As a result of a wider external issue with our IT providers, we are experiencing a system outage at present, but hope to be working again shortly. We appreciate your cooperation at this time.
Monday May 23, 2022
Bethany Connor from our family department explains the process and conditions for Child Arrangements Orders.
A Child Arrangements Order is a Court Order which regulates who a child shall live with and how often a child shall spend time with another person who does not reside with them. A person with parental responsibility can apply for such order, however other people also can which I shall explain later. These orders used to be known as Contact and Residence Orders.
Parties are often encouraged to attend mediation in the first instance to see if the arrangements can be agreed outside of the Court area Mediation is much cheaper and can sometimes mean you can reach an agreement quicker, however some cases are no suitable for this and there are several exemptions for mediation such as if domestic violence has formed some part of the relationship, or there are safeguarding issues in respect of the children
It is important to remember that mediation is not legally binding!
You can contact us to discuss mediation further and whether that is
right for you or not.
What conditions can a Child Arrangements Order specify?
A child arrangements order can include the following:
Who can apply for a Child Arrangements Order?
The following people can apply for such order without seeking permission of the Court:
However, other people can also apply, such as grandparents but you need to seek permission from the court first. If you are unsure if you can apply or need permission to apply, please do not hesitate to contact us.
An application for a Child Arrangements Order is a C100 form. This sets out the details of the parties involved, and the details of the children. You will be asked to provide a detailed statement about what orders you are seeking and the reasons why.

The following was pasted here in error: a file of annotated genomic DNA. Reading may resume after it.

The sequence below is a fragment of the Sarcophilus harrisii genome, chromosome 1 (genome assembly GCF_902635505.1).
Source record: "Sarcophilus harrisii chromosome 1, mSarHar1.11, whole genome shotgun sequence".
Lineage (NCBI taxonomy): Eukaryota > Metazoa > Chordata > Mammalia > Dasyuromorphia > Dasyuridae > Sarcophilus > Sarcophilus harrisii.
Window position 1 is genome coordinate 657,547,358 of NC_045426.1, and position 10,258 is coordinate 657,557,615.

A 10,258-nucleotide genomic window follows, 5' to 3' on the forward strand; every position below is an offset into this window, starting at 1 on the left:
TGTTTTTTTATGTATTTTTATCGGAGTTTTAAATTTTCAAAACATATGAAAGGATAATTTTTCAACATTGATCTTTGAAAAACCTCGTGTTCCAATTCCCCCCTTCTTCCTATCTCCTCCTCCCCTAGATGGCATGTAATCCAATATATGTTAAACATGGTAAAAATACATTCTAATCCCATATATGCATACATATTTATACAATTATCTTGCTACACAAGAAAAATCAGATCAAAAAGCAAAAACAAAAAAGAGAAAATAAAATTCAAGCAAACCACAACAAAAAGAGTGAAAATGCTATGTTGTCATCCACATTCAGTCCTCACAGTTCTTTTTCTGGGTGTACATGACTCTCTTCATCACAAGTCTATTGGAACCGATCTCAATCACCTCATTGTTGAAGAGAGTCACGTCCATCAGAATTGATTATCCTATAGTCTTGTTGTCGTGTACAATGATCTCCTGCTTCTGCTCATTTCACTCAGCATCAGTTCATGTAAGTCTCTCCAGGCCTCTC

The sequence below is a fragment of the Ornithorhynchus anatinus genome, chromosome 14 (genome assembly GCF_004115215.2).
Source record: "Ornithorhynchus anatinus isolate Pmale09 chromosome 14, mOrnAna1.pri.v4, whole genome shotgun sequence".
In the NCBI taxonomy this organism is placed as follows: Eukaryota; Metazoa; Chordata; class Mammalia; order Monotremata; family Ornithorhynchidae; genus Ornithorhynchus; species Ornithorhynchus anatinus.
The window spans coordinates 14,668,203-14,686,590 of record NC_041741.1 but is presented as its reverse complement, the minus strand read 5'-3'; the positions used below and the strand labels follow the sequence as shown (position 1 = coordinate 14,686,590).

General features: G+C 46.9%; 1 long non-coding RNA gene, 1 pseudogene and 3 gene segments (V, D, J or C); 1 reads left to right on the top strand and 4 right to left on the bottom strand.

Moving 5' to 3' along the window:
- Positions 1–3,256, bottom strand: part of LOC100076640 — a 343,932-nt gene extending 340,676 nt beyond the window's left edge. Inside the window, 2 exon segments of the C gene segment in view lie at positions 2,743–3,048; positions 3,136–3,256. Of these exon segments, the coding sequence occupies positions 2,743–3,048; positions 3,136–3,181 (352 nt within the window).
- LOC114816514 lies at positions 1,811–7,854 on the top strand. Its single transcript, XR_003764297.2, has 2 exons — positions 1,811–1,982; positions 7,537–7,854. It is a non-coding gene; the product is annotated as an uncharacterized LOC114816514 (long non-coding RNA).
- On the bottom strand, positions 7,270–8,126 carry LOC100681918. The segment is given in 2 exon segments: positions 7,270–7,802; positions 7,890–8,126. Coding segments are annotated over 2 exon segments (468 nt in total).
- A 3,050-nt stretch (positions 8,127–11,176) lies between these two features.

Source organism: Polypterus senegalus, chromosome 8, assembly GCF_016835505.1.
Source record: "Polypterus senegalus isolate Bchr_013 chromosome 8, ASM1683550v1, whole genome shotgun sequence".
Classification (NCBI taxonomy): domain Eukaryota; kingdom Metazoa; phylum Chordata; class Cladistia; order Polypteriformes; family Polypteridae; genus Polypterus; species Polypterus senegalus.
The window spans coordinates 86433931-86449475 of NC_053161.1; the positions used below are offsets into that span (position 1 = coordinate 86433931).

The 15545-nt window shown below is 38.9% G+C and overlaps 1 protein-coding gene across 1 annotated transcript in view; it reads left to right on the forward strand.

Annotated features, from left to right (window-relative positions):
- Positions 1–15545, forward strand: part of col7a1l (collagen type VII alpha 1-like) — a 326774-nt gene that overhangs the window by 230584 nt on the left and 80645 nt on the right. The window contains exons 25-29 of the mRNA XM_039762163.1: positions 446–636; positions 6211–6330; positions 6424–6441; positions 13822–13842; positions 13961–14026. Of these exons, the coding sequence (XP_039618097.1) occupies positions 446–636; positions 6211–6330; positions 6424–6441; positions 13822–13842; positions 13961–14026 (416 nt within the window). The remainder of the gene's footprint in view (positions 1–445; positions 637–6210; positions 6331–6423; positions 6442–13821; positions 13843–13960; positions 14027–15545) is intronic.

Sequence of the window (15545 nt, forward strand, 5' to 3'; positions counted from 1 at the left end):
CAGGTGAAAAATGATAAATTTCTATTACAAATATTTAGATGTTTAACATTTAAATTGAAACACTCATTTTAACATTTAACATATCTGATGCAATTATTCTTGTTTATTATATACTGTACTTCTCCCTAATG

If you are alleging Domestic Violence/abuse, then you will also need to complete a C1A form.
We can help you complete the necessary forms should you wish to apply for an Order.
What do the Court consider when granting a Child Arrangements Order?
The Court will consider what is in the best interest of the child when determining whether to make an Order. The child is of paramount importance and will always be at the forefront of the court’s mind.
Generally, a Child Arrangements Order will expire when a child turns 18 years of age unless otherwise stated. However, a court cannot make a Child Arrangements Order for a child who is 16 or 17 years old, unless there are exceptional circumstances.
A Child Arrangements Order is legally binding. This can on occasion mean that if a party such as a parent breaches such order then they will be in contempt of court which could lead to fines, enforcement orders, unpaid work in the community or even imprisonment. These are very rare circumstances.
If you wish to discuss Child Arrangements Orders farther, please call us on 01204 920 104 or email firstname.lastname@example.org